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Working with our Tribal partners is a privilege

Our rich history of partnering with each Native American community extends beyond simply building a structure. We come to understand how long they’ve been planning for it, the important role it will play in their community, and how we can bring it to life together.

A Matter of Respect Initiative

To create a shared understanding with our Tribal partners and clients, Woodstone has established an initiative called “A Matter of Respect.”

This quarterly learning event creates a base of knowledge for Woodstone employees and promotes a work culture that can better understand the perspectives of our Native American clients.

Topics include:

  • Tribal history & culture
  • Language
  • Community outreach
  • Ceremonies
  • Economic development
  • Tribal housing
  • Native American arts & music
  • TERO (Tribal Employment Rights Ordinance or Office)

Through this initiative, we strive to earn the honor of acceptance from our Tribal partners by participating in cultural traditions and activities such as meal sharing, powwows, ground blessings, health fairs, job fairs, and other gatherings. By being physically present, side-by-side with Tribal leaders and members, we learn to listen, understand, participate, and help.

Committed to Tribal employment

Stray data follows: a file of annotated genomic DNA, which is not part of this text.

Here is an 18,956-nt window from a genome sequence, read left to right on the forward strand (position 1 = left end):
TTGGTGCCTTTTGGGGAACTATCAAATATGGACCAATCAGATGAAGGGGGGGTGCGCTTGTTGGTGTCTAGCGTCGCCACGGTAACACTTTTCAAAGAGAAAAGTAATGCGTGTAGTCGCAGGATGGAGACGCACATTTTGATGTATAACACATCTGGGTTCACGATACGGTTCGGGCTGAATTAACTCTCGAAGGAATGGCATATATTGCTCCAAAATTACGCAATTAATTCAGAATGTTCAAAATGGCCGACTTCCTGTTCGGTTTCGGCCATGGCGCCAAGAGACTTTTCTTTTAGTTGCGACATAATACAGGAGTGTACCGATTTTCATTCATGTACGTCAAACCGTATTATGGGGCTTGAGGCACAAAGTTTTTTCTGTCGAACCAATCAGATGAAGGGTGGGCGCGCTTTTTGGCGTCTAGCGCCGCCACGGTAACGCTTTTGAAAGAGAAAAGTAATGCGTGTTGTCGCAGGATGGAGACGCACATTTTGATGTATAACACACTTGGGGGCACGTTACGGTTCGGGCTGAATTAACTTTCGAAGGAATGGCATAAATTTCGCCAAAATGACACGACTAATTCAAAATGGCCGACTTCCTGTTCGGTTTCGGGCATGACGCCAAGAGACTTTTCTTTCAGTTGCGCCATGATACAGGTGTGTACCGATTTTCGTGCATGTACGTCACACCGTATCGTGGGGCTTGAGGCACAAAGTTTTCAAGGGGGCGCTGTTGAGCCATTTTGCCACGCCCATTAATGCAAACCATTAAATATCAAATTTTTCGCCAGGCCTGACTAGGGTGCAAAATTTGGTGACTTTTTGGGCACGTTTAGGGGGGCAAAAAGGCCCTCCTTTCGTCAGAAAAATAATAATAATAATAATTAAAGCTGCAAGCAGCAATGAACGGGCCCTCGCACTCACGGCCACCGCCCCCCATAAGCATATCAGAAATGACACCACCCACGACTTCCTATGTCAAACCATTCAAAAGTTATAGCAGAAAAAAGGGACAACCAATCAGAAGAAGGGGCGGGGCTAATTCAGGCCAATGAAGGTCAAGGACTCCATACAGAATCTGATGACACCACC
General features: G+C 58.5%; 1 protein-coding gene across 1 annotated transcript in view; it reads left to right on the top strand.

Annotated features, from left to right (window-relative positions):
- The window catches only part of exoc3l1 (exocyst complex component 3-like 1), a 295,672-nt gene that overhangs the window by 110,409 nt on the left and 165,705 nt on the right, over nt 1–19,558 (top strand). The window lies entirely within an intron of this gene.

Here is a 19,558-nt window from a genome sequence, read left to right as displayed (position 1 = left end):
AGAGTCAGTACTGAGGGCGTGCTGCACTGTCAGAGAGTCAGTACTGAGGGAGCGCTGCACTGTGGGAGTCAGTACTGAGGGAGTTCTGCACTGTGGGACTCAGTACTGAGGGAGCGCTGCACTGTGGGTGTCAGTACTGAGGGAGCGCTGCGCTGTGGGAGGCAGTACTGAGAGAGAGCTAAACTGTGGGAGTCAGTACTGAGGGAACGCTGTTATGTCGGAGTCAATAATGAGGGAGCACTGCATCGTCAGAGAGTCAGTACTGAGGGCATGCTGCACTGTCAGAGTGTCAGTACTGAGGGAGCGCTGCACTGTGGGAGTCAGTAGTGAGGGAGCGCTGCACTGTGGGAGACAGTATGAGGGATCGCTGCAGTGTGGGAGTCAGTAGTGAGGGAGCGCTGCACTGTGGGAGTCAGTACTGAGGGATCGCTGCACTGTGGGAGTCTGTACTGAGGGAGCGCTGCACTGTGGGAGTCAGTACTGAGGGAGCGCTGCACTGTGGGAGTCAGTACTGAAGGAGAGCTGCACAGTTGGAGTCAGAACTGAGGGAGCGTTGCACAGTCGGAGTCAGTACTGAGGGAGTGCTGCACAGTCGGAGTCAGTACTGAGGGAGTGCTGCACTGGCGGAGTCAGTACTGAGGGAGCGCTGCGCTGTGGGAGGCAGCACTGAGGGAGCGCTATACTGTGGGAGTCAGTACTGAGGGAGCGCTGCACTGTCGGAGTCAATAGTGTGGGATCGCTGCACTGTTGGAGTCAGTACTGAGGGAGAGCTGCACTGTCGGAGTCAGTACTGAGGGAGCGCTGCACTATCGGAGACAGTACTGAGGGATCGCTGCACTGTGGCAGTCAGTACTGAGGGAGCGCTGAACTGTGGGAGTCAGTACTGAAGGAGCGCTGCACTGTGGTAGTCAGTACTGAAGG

Native American employees are huge contributors to the success of Woodstone. To that end we have developed an extensive TERO program to employ as many tribal members as possible.

It only makes sense to extend the economic benefits of each construction project directly to Tribal citizens through workforce training, internships, project management and superintendent positions. We work closely with our Tribal partners to recruit Native tradespeople, contractors, and professionals through job fairs, advertising in local newspapers, web-based job postings, and open calls for applications.

Woodstone tracks the progress of Tribal hiring and reports back to Tribal leadership. We’re extremely proud to have a history of recruiting up to 75% Tribal members as part of our non-core project crews.

“Woodstone is committed to working with Tribal Nations and understands that each Nation is unique. Their approach starts with listening, learning, and establishing relationships built on trust, respect and understanding. I have had the honor of working with Woodstone on their “Matter of Respect” initiative which creates a base of knowledge for their employees and promotes a work culture that understands the perspective of Native American clients. This makes Woodstone a trusted and thoughtful partner on a variety of projects. They have earned a great reputation with Tribal Nations by taking the time to learn about the culture, history, relationship with the land and present-day goals. Woodstone lives the message that they build more than just buildings, they help create communities. And, they are building more than relationships, they are contributing to a sustaining legacy.”

Andrew (Andy) Vig, Director Hocokata Ti, Shakopee Mdewakanton Sioux Community (SMSC)